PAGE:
For more than a century, the star HD 140283 has been studied, but only now has its age been estimated: within hundreds of millions of years of the age of the Universe. Delivering a scoop, my Nature article, Nearby star is almost as old as the Universe, details this important new conclusion:
The team then exploited the fact that HD 140283 is in a phase of its life cycle in which it is exhausting the hydrogen at its core. In this phase, the star’s slowly dimming luminosity is a highly sensitive indicator of its age, says Bond. His team calculates that the star is 13.9 billion years old, give or take 700 million years. Taking into account that experimental error, the age does not conflict with the age of the Universe, 13.77 billion years.
The very first generation of stars coalesced from primordial gas, which did not contain appreciable amounts of elements heavier than helium, he notes. That means that as old as HD 140283 is, its chemical composition — which includes a low but non-zero abundance of heavy elements — shows that the star must have formed after the first stellar generation.
Conditions for making the second generation of stars, then, “must have been in place very early”, says Bromm. The very first stars are usually thought to have coalesced a few hundred million years after the Big Bang, he notes. Massive and short lived, they died after only a few million years — exploding in supernovae that heated surrounding gas and seeded it with heavier elements.
The Nature article contains more information about the research and characteristics of early stars.
Recent infrared images taken from the Hubble Space Telescope’s Wide Field Camera 3 are the deepest taken of the Universe, and they reveal several galaxies, including one that is the most distant object we’ve ever found. This galaxy is 13.29 billion light years (4.1 billion parsecs) from Earth and were first visible when the Universe was only 450 million years old (only 4 percent of what it is now). From my recent article in Nature, Galaxy found at record-breaking distance:
Scientists’ discovery of a large black hole in a relatively small galaxy is causing them to rethink our understanding of black holes and their growth. From my latest Nature article, Small galaxy harbours super-hefty black hole:
Are there massive black holes that move about the universe? In my recent article in Science notes, initial observations with the Hubble Space Telescope and follow-up data collection using NASA’s Chandra x-ray Observatory suggest this is the case. If so, then this would verify Einstein’s theory of general relativity under previously untested conditions.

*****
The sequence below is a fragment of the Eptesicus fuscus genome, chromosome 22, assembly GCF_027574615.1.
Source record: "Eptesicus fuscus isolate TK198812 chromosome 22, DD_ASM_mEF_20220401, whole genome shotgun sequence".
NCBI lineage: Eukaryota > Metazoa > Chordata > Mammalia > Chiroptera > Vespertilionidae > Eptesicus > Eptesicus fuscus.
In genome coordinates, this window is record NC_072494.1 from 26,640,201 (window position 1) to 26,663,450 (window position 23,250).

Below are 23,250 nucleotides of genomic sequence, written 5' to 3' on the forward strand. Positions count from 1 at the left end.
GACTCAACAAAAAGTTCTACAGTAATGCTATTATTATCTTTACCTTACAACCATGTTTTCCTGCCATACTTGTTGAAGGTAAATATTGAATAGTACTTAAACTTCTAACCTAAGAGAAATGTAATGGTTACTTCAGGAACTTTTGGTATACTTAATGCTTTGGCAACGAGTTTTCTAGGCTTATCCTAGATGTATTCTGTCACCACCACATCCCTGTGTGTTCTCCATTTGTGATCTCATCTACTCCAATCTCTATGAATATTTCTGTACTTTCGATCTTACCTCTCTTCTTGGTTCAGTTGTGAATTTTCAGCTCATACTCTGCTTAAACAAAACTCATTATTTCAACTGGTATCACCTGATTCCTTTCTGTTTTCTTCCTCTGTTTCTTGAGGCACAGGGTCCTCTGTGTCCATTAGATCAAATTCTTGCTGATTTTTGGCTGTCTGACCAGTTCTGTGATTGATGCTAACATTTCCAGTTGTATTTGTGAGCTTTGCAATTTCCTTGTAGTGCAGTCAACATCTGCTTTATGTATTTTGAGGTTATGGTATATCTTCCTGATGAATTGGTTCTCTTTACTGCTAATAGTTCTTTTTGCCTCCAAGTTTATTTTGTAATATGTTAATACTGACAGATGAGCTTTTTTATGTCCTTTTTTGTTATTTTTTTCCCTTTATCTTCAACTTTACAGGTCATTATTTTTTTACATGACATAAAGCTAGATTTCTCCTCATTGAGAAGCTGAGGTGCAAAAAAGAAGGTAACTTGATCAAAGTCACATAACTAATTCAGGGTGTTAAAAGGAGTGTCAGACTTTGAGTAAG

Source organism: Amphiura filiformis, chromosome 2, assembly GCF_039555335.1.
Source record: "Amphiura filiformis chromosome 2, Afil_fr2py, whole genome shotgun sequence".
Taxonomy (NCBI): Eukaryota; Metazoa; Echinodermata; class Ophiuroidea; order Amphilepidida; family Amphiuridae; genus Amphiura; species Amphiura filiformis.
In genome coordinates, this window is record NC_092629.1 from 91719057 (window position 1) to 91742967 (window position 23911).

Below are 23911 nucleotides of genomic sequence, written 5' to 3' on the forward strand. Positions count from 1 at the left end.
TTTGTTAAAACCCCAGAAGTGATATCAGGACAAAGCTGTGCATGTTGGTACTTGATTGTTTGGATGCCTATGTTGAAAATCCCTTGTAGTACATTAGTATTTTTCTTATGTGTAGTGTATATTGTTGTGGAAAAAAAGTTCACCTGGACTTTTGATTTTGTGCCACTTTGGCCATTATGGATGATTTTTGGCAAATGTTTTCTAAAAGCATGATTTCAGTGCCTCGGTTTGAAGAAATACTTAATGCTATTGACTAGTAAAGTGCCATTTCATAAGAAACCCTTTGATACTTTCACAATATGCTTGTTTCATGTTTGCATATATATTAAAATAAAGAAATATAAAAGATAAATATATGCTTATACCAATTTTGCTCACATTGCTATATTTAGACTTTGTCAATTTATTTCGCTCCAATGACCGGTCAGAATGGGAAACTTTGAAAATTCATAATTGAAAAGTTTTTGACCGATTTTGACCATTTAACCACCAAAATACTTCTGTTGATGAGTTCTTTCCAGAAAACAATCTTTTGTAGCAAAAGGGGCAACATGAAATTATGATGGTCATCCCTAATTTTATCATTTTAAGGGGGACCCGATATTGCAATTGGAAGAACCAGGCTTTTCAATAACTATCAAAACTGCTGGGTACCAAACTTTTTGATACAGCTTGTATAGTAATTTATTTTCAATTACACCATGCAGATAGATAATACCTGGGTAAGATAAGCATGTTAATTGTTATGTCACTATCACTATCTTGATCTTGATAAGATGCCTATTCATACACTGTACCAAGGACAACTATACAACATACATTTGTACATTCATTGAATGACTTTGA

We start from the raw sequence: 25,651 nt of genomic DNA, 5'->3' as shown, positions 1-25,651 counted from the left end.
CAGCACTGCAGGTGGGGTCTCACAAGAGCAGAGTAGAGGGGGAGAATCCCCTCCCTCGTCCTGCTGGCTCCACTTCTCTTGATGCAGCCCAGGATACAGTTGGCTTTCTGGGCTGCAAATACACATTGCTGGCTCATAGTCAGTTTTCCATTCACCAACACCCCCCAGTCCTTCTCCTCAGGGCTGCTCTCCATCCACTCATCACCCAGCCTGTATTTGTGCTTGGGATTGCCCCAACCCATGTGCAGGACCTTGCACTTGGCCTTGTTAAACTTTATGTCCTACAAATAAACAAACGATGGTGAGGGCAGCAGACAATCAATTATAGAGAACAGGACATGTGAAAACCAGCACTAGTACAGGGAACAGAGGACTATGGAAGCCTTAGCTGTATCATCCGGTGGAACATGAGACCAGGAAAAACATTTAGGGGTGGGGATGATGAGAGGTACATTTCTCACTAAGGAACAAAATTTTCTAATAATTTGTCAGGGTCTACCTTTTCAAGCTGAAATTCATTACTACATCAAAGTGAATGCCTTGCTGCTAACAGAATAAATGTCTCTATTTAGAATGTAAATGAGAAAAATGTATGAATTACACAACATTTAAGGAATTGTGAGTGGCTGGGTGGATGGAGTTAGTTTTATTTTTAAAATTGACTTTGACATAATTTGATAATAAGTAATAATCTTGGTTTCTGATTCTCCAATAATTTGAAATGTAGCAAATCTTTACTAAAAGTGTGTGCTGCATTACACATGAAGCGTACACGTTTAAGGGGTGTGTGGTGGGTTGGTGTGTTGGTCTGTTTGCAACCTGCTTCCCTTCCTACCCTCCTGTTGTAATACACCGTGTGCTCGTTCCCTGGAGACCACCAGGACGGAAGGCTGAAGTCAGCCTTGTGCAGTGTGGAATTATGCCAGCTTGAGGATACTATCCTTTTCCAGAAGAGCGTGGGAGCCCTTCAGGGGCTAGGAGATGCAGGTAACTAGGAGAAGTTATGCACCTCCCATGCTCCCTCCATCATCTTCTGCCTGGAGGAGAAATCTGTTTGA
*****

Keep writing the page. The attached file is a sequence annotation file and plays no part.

Do Solo Black Holes Roam the Universe?
Even gravitational monsters can get the heave-ho. Two mysterious bright spots in a disheveled, distant galaxy suggest that astronomers have found the best evidence yet for a supermassive black hole being shoved out of its home.
Observations with NASA’s Chandra x-ray Observatory revealed that only one of the compact visible-light sources—a blob that lies about 8000 light-years from the galaxy’s estimated center—emits x-rays. The high-energy radiation is believed to be a sign that this blob is a supermassive black hole munching away on surrounding gas.
Even better than the image below, this short video explains how the big black hole may have formed.
Is the blob seen near the bright star Fomalhaut a planet or not? Only Hubble has ever seen the point of light, but new Hubble observations scheduled for end of May, plus a reanalysis of previous Hubble data may help settle the question. See my story posted May 23 at news section of Nature.
Infant galaxy offers tantalizing peek at early Universe
Astronomers are claiming a new benchmark in the quest to see the Universe’s first galaxies. By taking advantage of a rare cosmic zoom lens — where the gravity of a large mass magnifies light from objects in the distant background — a team of US and European researcher has spotted a galaxy so remote its light was emitted just 490 million years after the Big Bang, when the Universe was a mere 3.6% of its current age.
Read my entire article, which includes how existing and upcoming telescope capabilities could be used to investigate this galaxy further and what the find means for our understanding of the Universe’s number of galaxies.